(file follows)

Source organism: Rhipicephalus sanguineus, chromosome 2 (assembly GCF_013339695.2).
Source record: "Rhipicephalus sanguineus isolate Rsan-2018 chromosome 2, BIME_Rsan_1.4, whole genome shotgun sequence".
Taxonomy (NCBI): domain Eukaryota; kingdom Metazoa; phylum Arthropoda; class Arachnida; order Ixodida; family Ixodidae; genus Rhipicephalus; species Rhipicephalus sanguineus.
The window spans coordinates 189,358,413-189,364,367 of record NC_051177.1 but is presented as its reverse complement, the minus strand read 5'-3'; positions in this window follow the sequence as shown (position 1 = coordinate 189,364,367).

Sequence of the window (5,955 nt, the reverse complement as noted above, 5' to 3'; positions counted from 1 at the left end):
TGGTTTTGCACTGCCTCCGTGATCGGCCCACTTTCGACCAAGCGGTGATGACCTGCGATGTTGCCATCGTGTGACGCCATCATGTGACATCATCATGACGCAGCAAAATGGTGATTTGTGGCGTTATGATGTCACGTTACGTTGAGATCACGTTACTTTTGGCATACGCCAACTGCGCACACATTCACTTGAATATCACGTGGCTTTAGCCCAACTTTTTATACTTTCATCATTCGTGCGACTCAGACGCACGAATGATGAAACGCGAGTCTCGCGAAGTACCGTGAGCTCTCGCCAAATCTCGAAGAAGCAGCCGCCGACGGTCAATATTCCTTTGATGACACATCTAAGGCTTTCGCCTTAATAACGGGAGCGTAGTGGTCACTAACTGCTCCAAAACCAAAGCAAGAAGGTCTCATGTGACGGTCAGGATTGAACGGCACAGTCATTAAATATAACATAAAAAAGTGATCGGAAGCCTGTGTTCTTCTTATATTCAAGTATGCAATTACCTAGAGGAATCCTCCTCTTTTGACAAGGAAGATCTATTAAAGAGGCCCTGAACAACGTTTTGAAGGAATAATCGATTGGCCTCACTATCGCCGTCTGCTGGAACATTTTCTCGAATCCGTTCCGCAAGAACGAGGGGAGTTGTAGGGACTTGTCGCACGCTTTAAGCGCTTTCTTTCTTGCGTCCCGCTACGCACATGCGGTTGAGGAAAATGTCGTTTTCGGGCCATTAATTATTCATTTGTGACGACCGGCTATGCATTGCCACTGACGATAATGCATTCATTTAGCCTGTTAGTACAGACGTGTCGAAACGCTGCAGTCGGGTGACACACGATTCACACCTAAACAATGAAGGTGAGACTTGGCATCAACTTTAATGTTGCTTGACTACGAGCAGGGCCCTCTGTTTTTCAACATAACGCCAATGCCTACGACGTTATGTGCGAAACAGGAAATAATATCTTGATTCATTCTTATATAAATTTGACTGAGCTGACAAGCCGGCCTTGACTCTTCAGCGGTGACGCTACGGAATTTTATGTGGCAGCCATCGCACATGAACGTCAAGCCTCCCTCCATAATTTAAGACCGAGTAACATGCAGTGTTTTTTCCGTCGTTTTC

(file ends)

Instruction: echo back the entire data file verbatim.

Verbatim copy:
Source organism: Rhipicephalus sanguineus, chromosome 2 (assembly GCF_013339695.2).
Source record: "Rhipicephalus sanguineus isolate Rsan-2018 chromosome 2, BIME_Rsan_1.4, whole genome shotgun sequence".
Taxonomy (NCBI): domain Eukaryota; kingdom Metazoa; phylum Arthropoda; class Arachnida; order Ixodida; family Ixodidae; genus Rhipicephalus; species Rhipicephalus sanguineus.
The window spans coordinates 189,358,413-189,364,367 of record NC_051177.1 but is presented as its reverse complement, the minus strand read 5'-3'; positions in this window follow the sequence as shown (position 1 = coordinate 189,364,367).

Sequence of the window (5,955 nt, the reverse complement as noted above, 5' to 3'; positions counted from 1 at the left end):
TGGTTTTGCACTGCCTCCGTGATCGGCCCACTTTCGACCAAGCGGTGATGACCTGCGATGTTGCCATCGTGTGACGCCATCATGTGACATCATCATGACGCAGCAAAATGGTGATTTGTGGCGTTATGATGTCACGTTACGTTGAGATCACGTTACTTTTGGCATACGCCAACTGCGCACACATTCACTTGAATATCACGTGGCTTTAGCCCAACTTTTTATACTTTCATCATTCGTGCGACTCAGACGCACGAATGATGAAACGCGAGTCTCGCGAAGTACCGTGAGCTCTCGCCAAATCTCGAAGAAGCAGCCGCCGACGGTCAATATTCCTTTGATGACACATCTAAGGCTTTCGCCTTAATAACGGGAGCGTAGTGGTCACTAACTGCTCCAAAACCAAAGCAAGAAGGTCTCATGTGACGGTCAGGATTGAACGGCACAGTCATTAAATATAACATAAAAAAGTGATCGGAAGCCTGTGTTCTTCTTATATTCAAGTATGCAATTACCTAGAGGAATCCTCCTCTTTTGACAAGGAAGATCTATTAAAGAGGCCCTGAACAACGTTTTGAAGGAATAATCGATTGGCCTCACTATCGCCGTCTGCTGGAACATTTTCTCGAATCCGTTCCGCAAGAACGAGGGGAGTTGTAGGGACTTGTCGCACGCTTTAAGCGCTTTCTTTCTTGCGTCCCGCTACGCACATGCGGTTGAGGAAAATGTCGTTTTCGGGCCATTAATTATTCATTTGTGACGACCGGCTATGCATTGCCACTGACGATAATGCATTCATTTAGCCTGTTAGTACAGACGTGTCGAAACGCTGCAGTCGGGTGACACACGATTCACACCTAAACAATGAAGGTGAGACTTGGCATCAACTTTAATGTTGCTTGACTACGAGCAGGGCCCTCTGTTTTTCAACATAACGCCAATGCCTACGACGTTATGTGCGAAACAGGAAATAATATCTTGATTCATTCTTATATAAATTTGACTGAGCTGACAAGCCGGCCTTGACTCTTCAGCGGTGACGCTACGGAATTTTATGTGGCAGCCATCGCACATGAACGTCAAGCCTCCCTCCATAATTTAAGACCGAGTAACATGCAGTGTTTTTTCCGTCGTTTTC